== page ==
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Lawsuit seeks mail ballots for every Florida voter

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FILE – In this March 10, 2020, file photo wearing gloves, a King County Election worker collect ballots from a drop box in the Washington State primary, in Seattle. But the 2020 presidential election is creeping ever closer, and there are no signs yet of pandemic abating, nor any word on when Americans on orders to stay home can resume normal life, and so lawmakers are trying to figure how to allow for voting in a world where face-to-face contact causes anxiety at the least, and sickness and death at the most. (AP Photo/John Froschauer, File)

TALLAHASSEE, Fla. (CAP NEWS SERVICES) – Uncertainty over the health risks of voting in August and November have three citizens suing to make sure every registered voter gets a mail-in ballot and the state pays the return postage.

Many elections supervisors are already reaching out to voters and asking if they want a mail-in ballot.

The lawsuit was filed by a retired sheriff’s deputy and two others who work helping senior citizens.

It asserts requiring voters to request a mail ballot rather than just sending one, and requiring them to pay the postage is asking too much.

“Many people don’t have computers,” said attorney Harvey Sepler, who is representing the three plaintiffs. “They don’t want to leave their homes because of the virus because they don’t want to expose themselves. That means they don’t want to leave to request a mail in ballot.”

The suit has been assigned to a judge, but no hearing has been set.

The lawsuit comes as a poll by a group calling itself Secure Democracy found overwhelming national support for everyone getting a mail ballot. However, the same poll found 93 percent want polling places to be open as well.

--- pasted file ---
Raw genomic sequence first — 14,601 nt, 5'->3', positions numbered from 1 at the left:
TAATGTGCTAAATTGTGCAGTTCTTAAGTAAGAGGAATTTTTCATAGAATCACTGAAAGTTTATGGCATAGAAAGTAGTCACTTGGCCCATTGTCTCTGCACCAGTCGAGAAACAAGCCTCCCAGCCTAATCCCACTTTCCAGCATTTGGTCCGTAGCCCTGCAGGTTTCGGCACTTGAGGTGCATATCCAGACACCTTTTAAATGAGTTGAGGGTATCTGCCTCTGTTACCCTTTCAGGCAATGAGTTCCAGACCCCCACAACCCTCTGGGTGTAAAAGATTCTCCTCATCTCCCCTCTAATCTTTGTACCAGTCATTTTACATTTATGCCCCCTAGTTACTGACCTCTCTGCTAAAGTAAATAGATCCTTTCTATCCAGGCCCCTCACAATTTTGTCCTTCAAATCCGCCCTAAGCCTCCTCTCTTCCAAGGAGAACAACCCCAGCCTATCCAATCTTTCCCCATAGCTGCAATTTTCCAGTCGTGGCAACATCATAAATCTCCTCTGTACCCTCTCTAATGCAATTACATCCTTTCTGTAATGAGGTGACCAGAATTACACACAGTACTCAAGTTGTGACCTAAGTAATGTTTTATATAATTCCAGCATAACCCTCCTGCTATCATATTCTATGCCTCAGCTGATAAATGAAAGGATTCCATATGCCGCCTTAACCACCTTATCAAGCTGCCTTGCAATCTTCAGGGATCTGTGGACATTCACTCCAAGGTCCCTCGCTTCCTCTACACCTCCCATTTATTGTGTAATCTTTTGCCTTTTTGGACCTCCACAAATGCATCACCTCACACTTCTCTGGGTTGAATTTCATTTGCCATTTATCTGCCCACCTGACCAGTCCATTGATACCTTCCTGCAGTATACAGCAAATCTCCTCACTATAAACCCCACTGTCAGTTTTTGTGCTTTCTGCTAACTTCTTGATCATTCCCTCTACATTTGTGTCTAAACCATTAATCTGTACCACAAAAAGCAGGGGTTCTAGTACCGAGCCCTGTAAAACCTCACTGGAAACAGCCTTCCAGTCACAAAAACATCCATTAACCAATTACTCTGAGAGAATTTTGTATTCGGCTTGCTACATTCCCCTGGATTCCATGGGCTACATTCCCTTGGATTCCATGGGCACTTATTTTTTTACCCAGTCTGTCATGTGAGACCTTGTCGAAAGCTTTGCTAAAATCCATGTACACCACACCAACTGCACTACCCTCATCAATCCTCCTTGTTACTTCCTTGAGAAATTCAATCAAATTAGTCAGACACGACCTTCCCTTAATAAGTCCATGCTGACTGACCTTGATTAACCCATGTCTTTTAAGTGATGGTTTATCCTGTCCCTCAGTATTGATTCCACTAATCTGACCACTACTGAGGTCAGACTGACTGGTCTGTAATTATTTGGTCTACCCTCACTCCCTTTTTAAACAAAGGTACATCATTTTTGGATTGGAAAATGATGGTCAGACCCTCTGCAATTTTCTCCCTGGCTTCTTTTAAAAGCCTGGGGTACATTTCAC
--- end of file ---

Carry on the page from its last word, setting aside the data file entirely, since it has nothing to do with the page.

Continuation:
“And in person voting is going to look different,” said Hillsborough County Elections Supervisor Craig Latimer, who also serves as President of the Florida State Association of Supervisors of Elections.

Supervisors have already asked Gov. DeSantis for the authority to consolidate polling places.

“We’re not going to be letting 30, 40 people into polling site at the same time,” said Latimer.

Most voters are already getting cards asking if they want a mail ballot.

In 2018, a third of the ballots were cast by mail, but in this past Presidential Preference Primary that jumped to over 50 percent in some counties.

So far, the state hasn’t responded to two requests from supervisors who want more days of early voting and longer times to mail and process ballots.

“And I’m going to go back and check and make sure I had the right address because we haven’t heard anything,” said Latimer.

Remember, you can request a mail ballot, and as long as you don’t return it you can still vote in person on election day or early voting.

You can also return the ballot in person until the polls close.

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